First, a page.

(operanews) Considering Figaro is our favorite opera and Mozart our favorite composer, this was quite a feat. In fact, we were both dazed as we walked out that this could be happening. But really, we couldn’t stay. We know every note of this piece and have listened to it for 50 years–what was so terrible that we had to leave?many many things were wrong.
The conductor, Harry Bicket, who did nicely with a recent Handel, had no idea what to do with this work. It was routine throughout never even rising to the brilliance of the second act finale, one of the greatest sequences in all of opera–maybe all of music. The glorious Met Orchestra fell into standard background music from its usual high level of grandeur. Is this what we have to expect now that he-who-must-not-be-named (James Levine) has left? please no.
The singers were adequate, but never more. I will do them a favor and not mention their names. The countess did not have the exquisite spinto sound we wanted, nor the Susanna the brilliant lyric. Figaro, who really carries the show, really needed a bigger bass baritone and never exhibited the anger this character should have. After all, even though the sexual harassment was happening to his fiance, he was a victim too as was the countess. In the Beaumarchais play, Figaro is the catalyst who brings down the old system and demands his rights as the new man. This Figaro neither sang it nor played it with the fury the role requires.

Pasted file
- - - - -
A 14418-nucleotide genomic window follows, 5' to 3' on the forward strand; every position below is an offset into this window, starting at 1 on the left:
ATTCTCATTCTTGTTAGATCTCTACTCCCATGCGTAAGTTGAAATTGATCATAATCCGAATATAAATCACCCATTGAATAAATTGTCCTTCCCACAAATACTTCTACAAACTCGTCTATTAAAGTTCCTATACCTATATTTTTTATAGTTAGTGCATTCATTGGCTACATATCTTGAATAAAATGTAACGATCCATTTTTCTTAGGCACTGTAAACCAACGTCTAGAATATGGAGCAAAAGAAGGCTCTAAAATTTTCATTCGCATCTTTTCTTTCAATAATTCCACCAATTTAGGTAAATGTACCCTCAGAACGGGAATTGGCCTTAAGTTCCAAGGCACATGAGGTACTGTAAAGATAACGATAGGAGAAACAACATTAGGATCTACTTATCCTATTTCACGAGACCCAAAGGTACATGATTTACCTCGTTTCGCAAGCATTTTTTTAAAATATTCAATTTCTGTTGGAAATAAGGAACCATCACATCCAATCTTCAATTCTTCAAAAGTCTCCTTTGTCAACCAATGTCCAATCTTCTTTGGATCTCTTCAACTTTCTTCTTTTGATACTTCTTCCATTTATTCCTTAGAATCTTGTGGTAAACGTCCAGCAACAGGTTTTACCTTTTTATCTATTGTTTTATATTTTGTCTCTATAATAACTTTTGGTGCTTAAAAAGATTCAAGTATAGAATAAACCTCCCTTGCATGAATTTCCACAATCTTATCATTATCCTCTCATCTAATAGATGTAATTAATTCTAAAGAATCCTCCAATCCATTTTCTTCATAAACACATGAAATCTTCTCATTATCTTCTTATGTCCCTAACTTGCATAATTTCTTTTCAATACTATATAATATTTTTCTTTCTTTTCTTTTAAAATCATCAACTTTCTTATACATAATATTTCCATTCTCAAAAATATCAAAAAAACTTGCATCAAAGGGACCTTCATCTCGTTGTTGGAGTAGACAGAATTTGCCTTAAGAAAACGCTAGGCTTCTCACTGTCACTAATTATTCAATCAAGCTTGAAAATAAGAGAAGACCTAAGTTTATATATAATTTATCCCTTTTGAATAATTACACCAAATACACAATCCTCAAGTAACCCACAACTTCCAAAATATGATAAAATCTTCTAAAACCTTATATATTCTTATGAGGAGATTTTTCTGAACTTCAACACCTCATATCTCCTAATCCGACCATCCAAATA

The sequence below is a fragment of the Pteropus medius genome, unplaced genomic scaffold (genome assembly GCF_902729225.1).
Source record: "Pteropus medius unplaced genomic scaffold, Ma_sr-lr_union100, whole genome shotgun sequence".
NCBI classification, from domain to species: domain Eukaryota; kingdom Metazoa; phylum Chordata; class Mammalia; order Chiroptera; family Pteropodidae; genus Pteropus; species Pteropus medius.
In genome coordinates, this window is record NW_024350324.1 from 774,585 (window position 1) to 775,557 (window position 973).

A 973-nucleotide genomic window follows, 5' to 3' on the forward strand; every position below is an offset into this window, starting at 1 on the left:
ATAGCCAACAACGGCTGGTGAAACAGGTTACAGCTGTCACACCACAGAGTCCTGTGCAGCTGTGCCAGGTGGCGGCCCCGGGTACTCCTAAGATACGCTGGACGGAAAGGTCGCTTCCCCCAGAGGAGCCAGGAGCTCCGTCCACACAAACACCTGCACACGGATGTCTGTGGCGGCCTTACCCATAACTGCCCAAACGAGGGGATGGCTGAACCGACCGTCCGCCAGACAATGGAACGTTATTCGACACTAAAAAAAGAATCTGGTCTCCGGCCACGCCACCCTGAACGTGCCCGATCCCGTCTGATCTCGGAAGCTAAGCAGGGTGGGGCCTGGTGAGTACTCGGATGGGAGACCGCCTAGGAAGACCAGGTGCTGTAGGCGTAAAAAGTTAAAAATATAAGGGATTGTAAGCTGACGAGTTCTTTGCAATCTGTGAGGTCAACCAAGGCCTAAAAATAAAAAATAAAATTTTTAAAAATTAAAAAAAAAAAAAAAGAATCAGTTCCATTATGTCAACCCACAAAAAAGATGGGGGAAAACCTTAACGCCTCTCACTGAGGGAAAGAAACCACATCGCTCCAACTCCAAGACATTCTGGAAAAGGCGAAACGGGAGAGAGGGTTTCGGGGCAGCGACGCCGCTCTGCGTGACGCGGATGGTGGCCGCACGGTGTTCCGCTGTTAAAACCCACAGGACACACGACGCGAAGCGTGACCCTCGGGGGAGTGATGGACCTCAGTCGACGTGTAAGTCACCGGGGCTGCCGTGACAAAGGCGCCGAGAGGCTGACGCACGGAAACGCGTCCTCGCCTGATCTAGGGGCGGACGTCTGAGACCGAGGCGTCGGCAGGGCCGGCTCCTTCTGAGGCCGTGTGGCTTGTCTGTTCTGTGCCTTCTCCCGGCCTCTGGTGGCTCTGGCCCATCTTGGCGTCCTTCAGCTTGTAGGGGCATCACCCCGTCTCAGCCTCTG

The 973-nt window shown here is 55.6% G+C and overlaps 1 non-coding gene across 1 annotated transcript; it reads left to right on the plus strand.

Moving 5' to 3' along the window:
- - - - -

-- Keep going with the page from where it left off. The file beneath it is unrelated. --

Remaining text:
Similarly, the count, who is the butt, and should be angry about it, portrayed the nobleman as more of a caricature than a real human being who is, after all, a man of unlimited power in his world.
I rarely complain about the sets and costumes, but these hit a new low. I assume the set was supposed to represent Spain with filigree all over the place, but a two-story set of filigree going nowhere made no sense. The costumes from the early 20th century also made no sense. The count is someone who holds and wields total power. He has the right to kill Cherubino and even his wife. Nowhere do we have a sense of this in his Ralph Lauren-like hunting gear or his at-home dressing gown.
As we thought about the wonderful music yet to come in the third and fourth acts, we realized we would be tortured to hear our favorites done to death by boredom. It was an agonizing decision, but on behalf of Mozart, we left.